leden 2010

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Happened to read your piece at blogcritics and am now reading this blog. Love it. Glad to know I'm not the only one still trying to process why I was so obsessed with NIN about ten years ago, although another post of yours talking of a serious existential crisis - and it was! it was real! - right about when you found that record seems to have mirrored my own experience. It really filtered into my life in all sorts of unfortunate ways, and though I got over obsessive fandom a few years later (and found The Fragile painful and sad and nearly unlistenable), I can't stop myself from still being a little *too* interested in what TR is up to now.

Courtney Love once was complaining about what she called "postmodern irony disease" and I seem to have picked that up in the decade in between. And I've about hit a wall with it and am trying to figure out how to check back in and start unabashedly caring about things. The new NIN record which I unabashedly love has been rather inspiring in that way. It's funny the way things go. Never how you'd expect!


i was kinda disappointed not hearing more new songs at Coachella too but glad to read i wasn't imagining him smiling during Hurt :P


How has his vibe totally changed?


Daria: Thanks for writing! I'm glad people are reading and enjoying my little article about one of my favorite records ever. It's amazing how music can appear and be there for you exactly when you needed it. TDS was like that for me, and so is With Teeth, which I love so much it makes me sick, I must say. Postmodern Irony Disease totally sucks, and I wish you all the luck in the world in getting over it. As for me, I have Consumed Too Much Postmodern Theory Disease, as my article clearly indicates.

J: He smiled his ass off. I loved it. Now he just needs to put that song to bed. I have high hopes that he will transition into the new material once the record is out. It makes sense that he's stick with the hitz everyone's expecting until then, but after that? I like that guy on the new record. I want to hear that guy.

Howler: All the icky-sicky is gone. He looks like a million dollars, if a bit chunk-style, and seems happy and together, so it's hard to manufacture that wierd symbiotic relationship he used to have with his audience. He doesn't seem as needy as he once did. It's a welcome change, but the fact remains that something in his performance that was really powerful in the past is no longer present; something is lost. I'm not sure we can get a full view of what's been gained until he plays the new material.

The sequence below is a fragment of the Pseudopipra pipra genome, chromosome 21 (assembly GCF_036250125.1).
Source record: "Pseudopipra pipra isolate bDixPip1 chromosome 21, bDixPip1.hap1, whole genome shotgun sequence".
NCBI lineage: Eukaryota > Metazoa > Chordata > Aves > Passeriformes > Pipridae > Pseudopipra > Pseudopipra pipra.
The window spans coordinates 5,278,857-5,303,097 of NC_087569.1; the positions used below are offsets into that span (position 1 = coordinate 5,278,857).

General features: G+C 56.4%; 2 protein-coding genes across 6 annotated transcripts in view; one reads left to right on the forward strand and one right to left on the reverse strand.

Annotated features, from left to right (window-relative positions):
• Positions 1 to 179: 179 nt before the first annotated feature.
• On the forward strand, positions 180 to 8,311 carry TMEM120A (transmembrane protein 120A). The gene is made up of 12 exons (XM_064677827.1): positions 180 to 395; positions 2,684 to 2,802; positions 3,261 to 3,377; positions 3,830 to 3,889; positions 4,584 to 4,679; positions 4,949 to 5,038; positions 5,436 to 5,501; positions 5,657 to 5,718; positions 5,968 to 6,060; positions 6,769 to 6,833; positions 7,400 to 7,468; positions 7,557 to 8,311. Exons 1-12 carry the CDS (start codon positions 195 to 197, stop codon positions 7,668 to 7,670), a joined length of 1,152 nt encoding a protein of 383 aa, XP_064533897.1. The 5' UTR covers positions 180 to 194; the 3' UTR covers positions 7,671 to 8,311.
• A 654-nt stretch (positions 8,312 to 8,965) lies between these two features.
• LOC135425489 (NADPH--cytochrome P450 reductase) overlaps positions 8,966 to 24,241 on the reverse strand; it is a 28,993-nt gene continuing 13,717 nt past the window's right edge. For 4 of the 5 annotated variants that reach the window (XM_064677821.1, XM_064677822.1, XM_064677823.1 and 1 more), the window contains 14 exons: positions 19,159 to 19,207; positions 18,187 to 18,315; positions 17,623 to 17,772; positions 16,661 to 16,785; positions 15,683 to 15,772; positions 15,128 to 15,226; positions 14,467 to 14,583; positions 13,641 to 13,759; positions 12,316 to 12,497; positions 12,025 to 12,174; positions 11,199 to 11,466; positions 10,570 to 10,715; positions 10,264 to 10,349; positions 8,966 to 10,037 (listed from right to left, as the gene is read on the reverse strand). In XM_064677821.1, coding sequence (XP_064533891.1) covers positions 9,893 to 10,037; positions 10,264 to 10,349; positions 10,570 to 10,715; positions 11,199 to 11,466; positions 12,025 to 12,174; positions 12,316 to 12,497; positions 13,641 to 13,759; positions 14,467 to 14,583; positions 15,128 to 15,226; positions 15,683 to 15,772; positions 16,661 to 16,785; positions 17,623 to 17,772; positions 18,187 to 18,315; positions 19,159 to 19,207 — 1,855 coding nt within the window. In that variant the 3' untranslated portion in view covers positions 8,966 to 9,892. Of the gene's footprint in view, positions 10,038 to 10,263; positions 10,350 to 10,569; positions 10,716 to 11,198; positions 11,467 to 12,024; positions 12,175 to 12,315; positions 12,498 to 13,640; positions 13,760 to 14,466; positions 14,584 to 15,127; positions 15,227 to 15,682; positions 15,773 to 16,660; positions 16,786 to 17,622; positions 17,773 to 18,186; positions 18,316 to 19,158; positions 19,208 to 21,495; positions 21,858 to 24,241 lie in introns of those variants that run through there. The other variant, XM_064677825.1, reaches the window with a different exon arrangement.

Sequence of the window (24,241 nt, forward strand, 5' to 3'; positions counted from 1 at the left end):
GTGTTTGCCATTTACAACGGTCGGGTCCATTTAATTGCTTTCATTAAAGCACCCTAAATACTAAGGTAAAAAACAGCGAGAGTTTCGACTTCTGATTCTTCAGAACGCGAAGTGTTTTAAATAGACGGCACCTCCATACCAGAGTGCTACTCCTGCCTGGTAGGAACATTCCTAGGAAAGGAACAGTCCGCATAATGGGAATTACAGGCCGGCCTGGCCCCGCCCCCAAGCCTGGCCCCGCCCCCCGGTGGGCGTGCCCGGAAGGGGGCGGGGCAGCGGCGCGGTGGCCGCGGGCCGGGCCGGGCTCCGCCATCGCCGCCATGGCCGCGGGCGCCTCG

Hello again! I've consumed way too much theory myself, although I did sell my copy of Powers of Horror a few months back so I sadly don't have it for handy reference. I think I read Kristeva now just for the poetic side of it a la Black Sun, because I'm something of a Deleuzian (there's a cult for you, but I have a sense of humor about it!) and against psychoanalysis. I don't know, there's some kind of powerful dynamic that Kristeva seems to get, but I don't agree with the language she uses for it.

As for the performance, I haven't been to a show since the Spiral era, but I could see how things have fundamentally changed. One had the sense then of being part of what forced the insanity that happened on stage, all the (nuclear weapons grade) anguish that got dumped on the audience because, well, we demanded it and there was never enough. That moment has passed and it's sad that you can't have it back, but if you could, it wouldn't be anything. I kind of see the new material as still as amazing as ever at drawing you in ("Sunspots" is the hotness), but then grabbing you by the throat and saying all right, wake the f**k up and think about what is going on here. ("The Collector" is super smart and lucid about it..)

The whole vibe is just blunt, raw, real - Spiral was so romanticized and a good deal of this one is more what it feels like when reality dumps some cold water on your head. But somehow there's a sense that it's joyful and liberating, which it wouldn't be coming from someone really judgmental who hadn't been through so much and really believed in all of it.

Maybe he needs a new audience. Not the ones who listen only to NIN, Manson and Tool, and are perpetually on some Holy Grail style of hunt for that extra German import Halo on vinyl and trying to find the right calculus formula to decode the lyrics. I like the guy on the new record as well, but those people who'd set themselves on fire for the guy on the old records? Maybe they won't like it. Tant pis pour eux.


Daria: I think he will lose some, with his newfound health. Not me, though. I love it. If he'd made another record of tortured misery, I'm not sure I could have borne it.

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